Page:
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The Reichstag Fire and the Enabling Act

Reichstagfire

The Reichstag alight, 27th February

World War 2. How was it, that the world traversed the path to warfare for the second time within a period of just 21 years? The simple answer, amongst other things, can be stated with just one word; Nazism. The more important question, is how was it possible that the most ruthless and radical dictator of the 20th Century, debatably history, managed to seize so much control of a seemingly democratic state? On a grand scale, Adolf Hitler and the NSDAP successfully exploited several opportunities open to them during the 1920’s, namely after their agenda shift from a revolutionary renegade militia to a legal democratic party… that was still quite revolutionary and malicious in its way. "If out-voting them takes longer than out-shooting them, at least the result would be guaranteed by their own constitution...Any lawful process is slow...Sooner or later we shall have a majority — and after that, Germany" became Hitler’s adopted opinion throughout the latter half of the decade, and set about doing this through increased propaganda, national rallies and the highly successful Hitler Youth Programme, influencing the younger generations to gain a pro-Nazism perspective on life, more often than not emulated by their parents. Into the 1930’s, Nazism escalated in several forms, but perhaps most famously the one event regarded by historians as the defining moment of the campaign was the Reichstag fire, 27th February 1933. On this day, the historical edifice built in 1894 was set ablaze, leaving the skeletal remains of German democracy embodied by its own governing landmark, apparently by no other than a psychologically challenged Dutch man by the name of Marinus van der Lubbe.

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Marinus Van Der Lubbe

Of course, this traumatic event would co-incidentally play out very well for the national socialist party; not only was fear struck into the people, the government in disarray and the Nazi influence already strong, van der lubbe had supposed communist motives for burning down the Reich, to which the Nazis preached the fire was symbolic of what the red peril would bring to the country. The Chancellor chose to put the country under martial law, until the communist threat was removed. There is strong evidence to suggest that SA foot soldiers were directly involved in the fire, by utilising underground tunnels to the Reich, they were said to have ignited the main hall of the building, leaving van der lubbe to be caught. Van Der lubbe was to have achieved the Reichstag fire with just a shirt and a box of matches, but the Nazis quickly disregarded the idea they were exploiting van der lubbe, by bringing documents to the forefront of his arson background from Prussian archives and projected burn rates of the bone dry material in the Reich. Nevertheless, the quick and effective Nazi depiction of the communists as a disease plaguing Germany was set to bring the Nazis an overwhelming majority, but they still failed to win an overall victory in the election on 5th March, 1933. The NSDAP received 43.9% of the vote and only 288 seats out of the available 647. The increase in the Nazi vote was primarily from catholic rural areas that feared atheistic communism. The fire had been useful largely for the Nazis as they could now attack the majority of communists; many were in concentration camps, in hiding or had left the county, which was true largely for the SDP.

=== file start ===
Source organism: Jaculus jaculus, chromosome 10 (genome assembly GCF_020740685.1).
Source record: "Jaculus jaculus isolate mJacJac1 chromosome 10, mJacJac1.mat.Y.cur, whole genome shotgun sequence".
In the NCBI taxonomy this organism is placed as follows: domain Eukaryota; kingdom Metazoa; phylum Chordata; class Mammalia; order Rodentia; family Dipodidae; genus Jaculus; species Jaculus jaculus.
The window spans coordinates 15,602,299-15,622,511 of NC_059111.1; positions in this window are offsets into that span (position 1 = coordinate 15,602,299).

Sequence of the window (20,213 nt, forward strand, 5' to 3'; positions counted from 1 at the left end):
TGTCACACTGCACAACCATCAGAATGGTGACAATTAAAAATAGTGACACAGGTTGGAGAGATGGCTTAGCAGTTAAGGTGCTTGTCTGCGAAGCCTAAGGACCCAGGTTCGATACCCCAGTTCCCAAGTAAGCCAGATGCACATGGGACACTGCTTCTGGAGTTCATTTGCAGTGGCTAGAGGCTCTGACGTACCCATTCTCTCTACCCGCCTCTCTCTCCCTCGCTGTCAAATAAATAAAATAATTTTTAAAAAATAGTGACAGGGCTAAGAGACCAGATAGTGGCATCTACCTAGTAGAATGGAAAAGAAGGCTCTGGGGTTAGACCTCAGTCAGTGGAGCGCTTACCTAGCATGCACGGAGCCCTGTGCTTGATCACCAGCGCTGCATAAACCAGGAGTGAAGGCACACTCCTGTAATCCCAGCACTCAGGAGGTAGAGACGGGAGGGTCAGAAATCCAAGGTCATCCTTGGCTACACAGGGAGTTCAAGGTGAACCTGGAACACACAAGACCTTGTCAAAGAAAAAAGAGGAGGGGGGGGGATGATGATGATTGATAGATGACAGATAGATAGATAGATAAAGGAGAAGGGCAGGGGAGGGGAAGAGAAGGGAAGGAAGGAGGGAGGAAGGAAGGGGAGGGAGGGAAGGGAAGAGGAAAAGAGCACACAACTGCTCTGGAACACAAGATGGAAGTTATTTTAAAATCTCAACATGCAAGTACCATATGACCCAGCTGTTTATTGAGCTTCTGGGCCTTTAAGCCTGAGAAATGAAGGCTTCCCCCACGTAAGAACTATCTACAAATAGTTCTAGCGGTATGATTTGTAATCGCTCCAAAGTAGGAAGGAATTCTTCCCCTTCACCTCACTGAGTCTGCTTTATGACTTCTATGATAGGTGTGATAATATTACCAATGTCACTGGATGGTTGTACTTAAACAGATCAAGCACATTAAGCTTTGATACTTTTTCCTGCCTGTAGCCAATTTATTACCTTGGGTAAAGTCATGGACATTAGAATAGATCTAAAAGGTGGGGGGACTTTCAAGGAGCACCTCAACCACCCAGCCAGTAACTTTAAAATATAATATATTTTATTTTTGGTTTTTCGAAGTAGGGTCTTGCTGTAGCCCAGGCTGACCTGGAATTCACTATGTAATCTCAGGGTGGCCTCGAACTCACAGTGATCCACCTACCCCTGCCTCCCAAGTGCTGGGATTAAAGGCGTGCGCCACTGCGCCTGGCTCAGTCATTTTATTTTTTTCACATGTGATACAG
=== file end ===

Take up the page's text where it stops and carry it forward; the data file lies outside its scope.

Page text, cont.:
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Hitler passes the Enabling Act

Hitler then proposed an Enabling Bill which would provide him with dictatorial powers, but to do this he would need 75% of the members in the Reichstag to vote in its favour. To do this, Hitler would need the support of the Catholic Centre Party to pass legislation, so he struck a deal with the party: vote for the bill and the Nazi government would guarantee the rights of the Catholic Church. The BVP agreed and when the vote was taken, only 94 members of the SDP voted against the Enabling Bill. Hitler was now a virtual dictator, and he was to act swiftly to disband trade unions to form the new union movement, the Labour Front and to ban communism which was followed by the outlawing of all other political parties, including the catholic centre party. By the end of 1933, 150,000 political prisoners were in concentration camps, and Hitler made sure no one heard anything of their experiences. The gestapo began to sweep the nation, also removing ‘undesirable’ characters in Germany. The Nazis now had the influence and power they sought, all that stood in their way now was Hindenburg.

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